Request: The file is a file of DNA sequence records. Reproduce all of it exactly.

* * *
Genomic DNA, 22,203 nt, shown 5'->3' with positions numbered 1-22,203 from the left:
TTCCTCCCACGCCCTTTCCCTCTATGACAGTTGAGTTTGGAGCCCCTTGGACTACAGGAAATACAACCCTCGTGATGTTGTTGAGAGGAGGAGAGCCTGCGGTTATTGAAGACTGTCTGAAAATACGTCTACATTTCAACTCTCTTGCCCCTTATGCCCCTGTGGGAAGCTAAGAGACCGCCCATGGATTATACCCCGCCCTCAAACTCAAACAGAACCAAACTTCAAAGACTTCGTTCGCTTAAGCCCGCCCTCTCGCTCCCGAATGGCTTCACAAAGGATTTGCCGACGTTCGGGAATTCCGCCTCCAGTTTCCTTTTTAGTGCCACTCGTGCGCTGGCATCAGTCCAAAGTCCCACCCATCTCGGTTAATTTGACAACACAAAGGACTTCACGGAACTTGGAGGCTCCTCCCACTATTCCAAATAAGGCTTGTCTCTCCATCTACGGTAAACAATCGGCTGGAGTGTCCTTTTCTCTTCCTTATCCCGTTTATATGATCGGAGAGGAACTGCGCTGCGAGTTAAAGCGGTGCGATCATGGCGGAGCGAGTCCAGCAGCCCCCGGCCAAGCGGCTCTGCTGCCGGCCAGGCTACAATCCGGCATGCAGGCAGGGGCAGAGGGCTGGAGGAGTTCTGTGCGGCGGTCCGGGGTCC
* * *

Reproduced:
Genomic DNA, 22,203 nt, shown 5'->3' with positions numbered 1-22,203 from the left:
TTCCTCCCACGCCCTTTCCCTCTATGACAGTTGAGTTTGGAGCCCCTTGGACTACAGGAAATACAACCCTCGTGATGTTGTTGAGAGGAGGAGAGCCTGCGGTTATTGAAGACTGTCTGAAAATACGTCTACATTTCAACTCTCTTGCCCCTTATGCCCCTGTGGGAAGCTAAGAGACCGCCCATGGATTATACCCCGCCCTCAAACTCAAACAGAACCAAACTTCAAAGACTTCGTTCGCTTAAGCCCGCCCTCTCGCTCCCGAATGGCTTCACAAAGGATTTGCCGACGTTCGGGAATTCCGCCTCCAGTTTCCTTTTTAGTGCCACTCGTGCGCTGGCATCAGTCCAAAGTCCCACCCATCTCGGTTAATTTGACAACACAAAGGACTTCACGGAACTTGGAGGCTCCTCCCACTATTCCAAATAAGGCTTGTCTCTCCATCTACGGTAAACAATCGGCTGGAGTGTCCTTTTCTCTTCCTTATCCCGTTTATATGATCGGAGAGGAACTGCGCTGCGAGTTAAAGCGGTGCGATCATGGCGGAGCGAGTCCAGCAGCCCCCGGCCAAGCGGCTCTGCTGCCGGCCAGGCTACAATCCGGCATGCAGGCAGGGGCAGAGGGCTGGAGGAGTTCTGTGCGGCGGTCCGGGGTCC